Under current law, longevity pay is given twice a year to state employees who have served the state for at least 10 years. The amount of the payment increases at five-year steps — 15, 20, and 25 years — until the employee has reached a maximum for the formula for his or her position.

The bill requires the administrative bodies of each branch of state government and the Division of Criminal Justice to eliminate longevity payments for state service completed on or after April 1, 2013.

The bill supersedes the administrative authority of the relevant administrative bodies to establish longevity schedules as follows:

1. Administrative services commissioner and Office of Policy and Management secretary — CGS 5-200(p),

2. Chief court administrator and Supreme Court Justices — CGS 51-12, and

3. Division of Criminal Justice — CGS 51-279,

4. Legislative Management — any general statute provisions.

The bill requires the last longevity lump sum payments to be made on the last regular pay day in April 2013. It specifies that the last longevity payment is based on the employee's longevity service as of September 1, 2011.

It also makes conforming changes, including permitting those who retire between October 1, 2012 and March 31, 2013 to receive a prorated longevity payment based on the proportion of the employee's six-month period served before retirement.

The bill requires an annual salary increase for each non-union employee who (1) received a longevity payment in April 2011 and (2) does not have his or her salary stated in statute. The increase must be the annualized amount of the longevity payment paid on the last regular pay day of April 2013.


The bill allows the OPM secretary to recommend the following reductions in FY 13:

1. $ 2. 5 million in executive branch expenses,

2. $ 1. 5 million in executive branch expenses for personal services,

3. $ 2 million in legislative branch expenditures, and

4. $ 5 million in judicial department expenditures.

The six legislative leaders must determine how the legislative reductions are achieved. The chief justice and chief public defender must determine how the judicial reductions are achieved.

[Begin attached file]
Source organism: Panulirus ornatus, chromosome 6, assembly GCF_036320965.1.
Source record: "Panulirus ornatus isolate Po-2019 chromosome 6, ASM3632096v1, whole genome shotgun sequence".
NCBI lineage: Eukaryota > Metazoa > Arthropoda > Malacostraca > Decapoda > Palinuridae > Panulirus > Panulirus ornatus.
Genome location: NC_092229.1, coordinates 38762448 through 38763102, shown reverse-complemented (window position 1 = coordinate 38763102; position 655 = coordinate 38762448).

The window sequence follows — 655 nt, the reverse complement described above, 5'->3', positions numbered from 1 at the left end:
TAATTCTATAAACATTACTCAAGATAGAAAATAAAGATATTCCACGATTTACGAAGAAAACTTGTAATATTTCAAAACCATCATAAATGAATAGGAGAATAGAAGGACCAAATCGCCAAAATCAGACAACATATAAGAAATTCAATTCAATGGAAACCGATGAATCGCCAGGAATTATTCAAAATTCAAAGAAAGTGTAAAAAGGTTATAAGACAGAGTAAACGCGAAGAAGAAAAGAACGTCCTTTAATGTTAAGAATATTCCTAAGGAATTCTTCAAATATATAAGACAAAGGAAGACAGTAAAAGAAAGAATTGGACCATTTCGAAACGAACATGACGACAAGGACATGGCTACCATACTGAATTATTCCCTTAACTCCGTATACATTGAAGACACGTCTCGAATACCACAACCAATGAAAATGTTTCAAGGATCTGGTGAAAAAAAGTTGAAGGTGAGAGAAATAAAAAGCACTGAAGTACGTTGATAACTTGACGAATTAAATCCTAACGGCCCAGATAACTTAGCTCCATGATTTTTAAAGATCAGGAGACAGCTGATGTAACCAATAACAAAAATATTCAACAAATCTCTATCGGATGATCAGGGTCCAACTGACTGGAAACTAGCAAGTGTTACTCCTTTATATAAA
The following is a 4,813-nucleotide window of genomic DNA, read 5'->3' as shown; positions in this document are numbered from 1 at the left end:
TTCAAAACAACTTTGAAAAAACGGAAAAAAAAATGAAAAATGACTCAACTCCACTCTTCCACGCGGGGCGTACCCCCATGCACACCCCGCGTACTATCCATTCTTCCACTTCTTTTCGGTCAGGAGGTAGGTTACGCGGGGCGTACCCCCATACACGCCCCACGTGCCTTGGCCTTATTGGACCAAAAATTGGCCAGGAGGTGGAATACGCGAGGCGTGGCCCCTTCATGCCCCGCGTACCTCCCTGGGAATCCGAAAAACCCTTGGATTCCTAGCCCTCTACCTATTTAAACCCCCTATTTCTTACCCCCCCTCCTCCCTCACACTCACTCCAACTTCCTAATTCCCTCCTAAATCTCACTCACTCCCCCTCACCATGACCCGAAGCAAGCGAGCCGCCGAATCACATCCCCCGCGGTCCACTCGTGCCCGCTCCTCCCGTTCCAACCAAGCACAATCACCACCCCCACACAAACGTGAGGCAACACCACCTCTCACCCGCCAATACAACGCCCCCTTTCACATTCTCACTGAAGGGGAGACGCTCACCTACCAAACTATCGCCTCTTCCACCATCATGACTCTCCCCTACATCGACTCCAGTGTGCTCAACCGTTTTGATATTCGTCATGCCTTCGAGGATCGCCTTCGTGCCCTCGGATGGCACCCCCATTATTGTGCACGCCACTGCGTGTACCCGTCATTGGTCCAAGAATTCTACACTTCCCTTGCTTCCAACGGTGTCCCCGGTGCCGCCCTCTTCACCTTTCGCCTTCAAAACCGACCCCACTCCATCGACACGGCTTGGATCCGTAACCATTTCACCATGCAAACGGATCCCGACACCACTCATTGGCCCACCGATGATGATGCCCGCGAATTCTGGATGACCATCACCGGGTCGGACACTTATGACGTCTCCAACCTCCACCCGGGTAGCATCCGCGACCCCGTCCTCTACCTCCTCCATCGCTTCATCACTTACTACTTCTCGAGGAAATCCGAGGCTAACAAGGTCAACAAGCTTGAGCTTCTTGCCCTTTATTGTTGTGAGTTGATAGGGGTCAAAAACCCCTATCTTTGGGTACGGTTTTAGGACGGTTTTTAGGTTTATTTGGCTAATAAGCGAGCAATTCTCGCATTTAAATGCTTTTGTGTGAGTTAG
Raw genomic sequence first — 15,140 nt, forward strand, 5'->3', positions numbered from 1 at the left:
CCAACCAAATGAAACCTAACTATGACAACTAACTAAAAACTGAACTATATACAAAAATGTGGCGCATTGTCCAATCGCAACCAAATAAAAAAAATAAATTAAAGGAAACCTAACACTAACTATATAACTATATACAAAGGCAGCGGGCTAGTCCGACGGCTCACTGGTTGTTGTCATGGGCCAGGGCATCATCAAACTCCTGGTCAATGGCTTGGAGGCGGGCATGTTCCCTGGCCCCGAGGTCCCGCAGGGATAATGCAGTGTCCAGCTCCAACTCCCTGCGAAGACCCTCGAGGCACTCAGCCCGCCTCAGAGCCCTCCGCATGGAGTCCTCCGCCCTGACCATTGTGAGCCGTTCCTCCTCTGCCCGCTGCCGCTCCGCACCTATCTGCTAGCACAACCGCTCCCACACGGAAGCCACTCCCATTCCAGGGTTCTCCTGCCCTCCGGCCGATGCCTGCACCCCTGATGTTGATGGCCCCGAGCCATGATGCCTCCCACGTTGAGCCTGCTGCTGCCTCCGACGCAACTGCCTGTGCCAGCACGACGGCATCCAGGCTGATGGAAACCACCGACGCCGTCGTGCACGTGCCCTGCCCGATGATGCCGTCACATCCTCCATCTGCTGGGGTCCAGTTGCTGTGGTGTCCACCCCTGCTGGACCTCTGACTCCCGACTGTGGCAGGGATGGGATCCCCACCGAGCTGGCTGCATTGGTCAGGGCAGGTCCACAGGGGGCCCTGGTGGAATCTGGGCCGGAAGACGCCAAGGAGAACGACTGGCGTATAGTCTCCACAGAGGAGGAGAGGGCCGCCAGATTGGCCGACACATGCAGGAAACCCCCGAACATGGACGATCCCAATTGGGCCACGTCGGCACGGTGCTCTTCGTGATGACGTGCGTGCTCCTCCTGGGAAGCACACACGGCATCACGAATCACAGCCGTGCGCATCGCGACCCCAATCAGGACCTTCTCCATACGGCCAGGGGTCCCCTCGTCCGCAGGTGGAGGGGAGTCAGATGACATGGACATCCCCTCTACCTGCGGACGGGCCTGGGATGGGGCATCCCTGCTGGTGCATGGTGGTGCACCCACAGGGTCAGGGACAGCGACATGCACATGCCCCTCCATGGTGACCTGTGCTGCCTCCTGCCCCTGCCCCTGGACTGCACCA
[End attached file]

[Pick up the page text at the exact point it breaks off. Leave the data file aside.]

The bill eliminates the transfer, in FY 13, of $ 10 million from the Tobacco Settlement Fund to the Stem Cell Research Fund, instead transferring this money to the General Fund. Under current law, the transferred money must be used to provide grants to eligible institutions to conduct embryonic or human adult stem cell research.

The bill authorizes the issuance of up to $ 10 million in state bonds for the same purpose.

EFFECTIVE DATE: Upon passage for the transfer provision and January 1, 2013 for the bonding provision


For the 2012 calendar year, the bill lowers, from 55% to 30%, the amount by which an insurer can reduce its annual insurance premium tax liability through film production and film infrastructure tax credits.

Existing law (1) classifies insurance premium tax credits into three types, (2) specifies the order in which an insurer must apply the three credit types to offset liability, and (3) establishes the maximum liability that an insurer can offset in calendar years 2011 and 2012 by claiming one or more of these types of credits.

Under current law, the three credit types and the maximum tax reduction from each type are:

1. Type 1: film production, film infrastructure, and digital animation credits, 55%

2. Type 2: insurance reinvestment fund credits, 70%

3. Type 3: all other credits, 30%

The bill moves film production and film infrastructure tax credits from Type 1 to 3, thus allowing an insurer to use these credits to reduce its 2012 premium tax liability by up to 30%, rather than 55%. In doing so, it also changes the order in which insurers apply film production and film infrastructure credits to offset liability (see BACKGROUND).